Week 4: Inequities in Urban Planning

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The Presence of Inequities in Our Urban Fabric

How has urban planning perpetuated inequalities throughout our region? In this final session, you will join alongside students from the metro Atlanta region in discovering the complexities of our planning systems and how it manifests in inequality we see today. You will receive an overview of urban planning history, participate in conversations between subject-matter experts and community leaders, and engage in an interactive mapping activity to further your understanding of urban inequality.

The keynote speaker, Tonika Lewis Johnson, will introduce her Folded Map project, which connected residents from the north and south sides of Chicago through media. The following panel discussion will feature representatives from the Atlanta Regional Commission, which is charged with working with its local partners in bringing forth a resilient and sustainable future for the city.

By the end of this session, you will be able to confidently explain the role of historic and present urban planning decisions in reinforcing inequality; understand the value of equitable investments in infrastructure, transit, and other public services; and have discussions surrounding the importance of urban planning in enabling healthy, vibrant, and inclusive communities everywhere.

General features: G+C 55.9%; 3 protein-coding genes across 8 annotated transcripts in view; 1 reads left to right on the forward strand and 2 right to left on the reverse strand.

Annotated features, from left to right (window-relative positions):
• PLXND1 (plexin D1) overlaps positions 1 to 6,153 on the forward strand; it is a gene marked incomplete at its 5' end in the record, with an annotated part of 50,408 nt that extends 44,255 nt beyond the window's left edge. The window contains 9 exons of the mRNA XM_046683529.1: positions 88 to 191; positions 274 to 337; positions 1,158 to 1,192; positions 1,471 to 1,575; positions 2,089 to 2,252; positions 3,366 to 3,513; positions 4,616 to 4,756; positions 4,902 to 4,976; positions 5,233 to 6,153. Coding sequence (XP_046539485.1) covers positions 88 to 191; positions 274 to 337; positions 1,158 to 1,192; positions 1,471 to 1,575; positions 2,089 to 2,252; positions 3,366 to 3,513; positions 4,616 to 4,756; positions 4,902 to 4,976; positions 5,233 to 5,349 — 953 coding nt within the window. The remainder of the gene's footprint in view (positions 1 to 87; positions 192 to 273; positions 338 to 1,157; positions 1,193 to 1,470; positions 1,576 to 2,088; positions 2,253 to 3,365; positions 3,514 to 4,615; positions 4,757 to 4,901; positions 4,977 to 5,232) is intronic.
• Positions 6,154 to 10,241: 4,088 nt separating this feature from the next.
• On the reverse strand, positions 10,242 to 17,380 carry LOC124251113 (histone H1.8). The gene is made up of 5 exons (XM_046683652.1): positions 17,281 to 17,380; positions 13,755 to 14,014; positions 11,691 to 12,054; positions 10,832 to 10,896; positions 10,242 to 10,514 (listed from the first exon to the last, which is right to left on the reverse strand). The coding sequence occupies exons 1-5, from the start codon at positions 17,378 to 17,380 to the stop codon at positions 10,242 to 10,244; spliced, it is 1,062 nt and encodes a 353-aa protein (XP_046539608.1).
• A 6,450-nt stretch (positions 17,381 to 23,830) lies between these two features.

• Check out Pre-session Content below to familiarize yourself with relevant resources put together by the sessions leaders. These tools will help you form a foundation for the week's session. Take a look through them before the session on Thursday.
  • Let's Talk functions the same as the ones found for previous weeks. Join in on conversations about inequalities in planning and share your perspectives!
  • Share your Ideas about your neighborhood and what changes you'd like to see.
  • Session documents can be found to the right. There, you will find relevant resources to help you start building a foundation of what you can expect for this week. Take a look through them before the session on Thursday.
  • You can find out more about your session leaders under Meet the Team.

Click here to go back to the main FLIP homepage.

The Presence of Inequities in Our Urban Fabric

How has urban planning perpetuated inequalities throughout our region? In this final session, you will join alongside students from the metro Atlanta region in discovering the complexities of our planning systems and how it manifests in inequality we see today. You will receive an overview of urban planning history, participate in conversations between subject-matter experts and community leaders, and engage in an interactive mapping activity to further your understanding of urban inequality.

The keynote speaker, Tonika Lewis Johnson, will introduce her Folded Map project, which connected residents from the north and south sides of Chicago through media. The following panel discussion will feature representatives from the Atlanta Regional Commission, which is charged with working with its local partners in bringing forth a resilient and sustainable future for the city.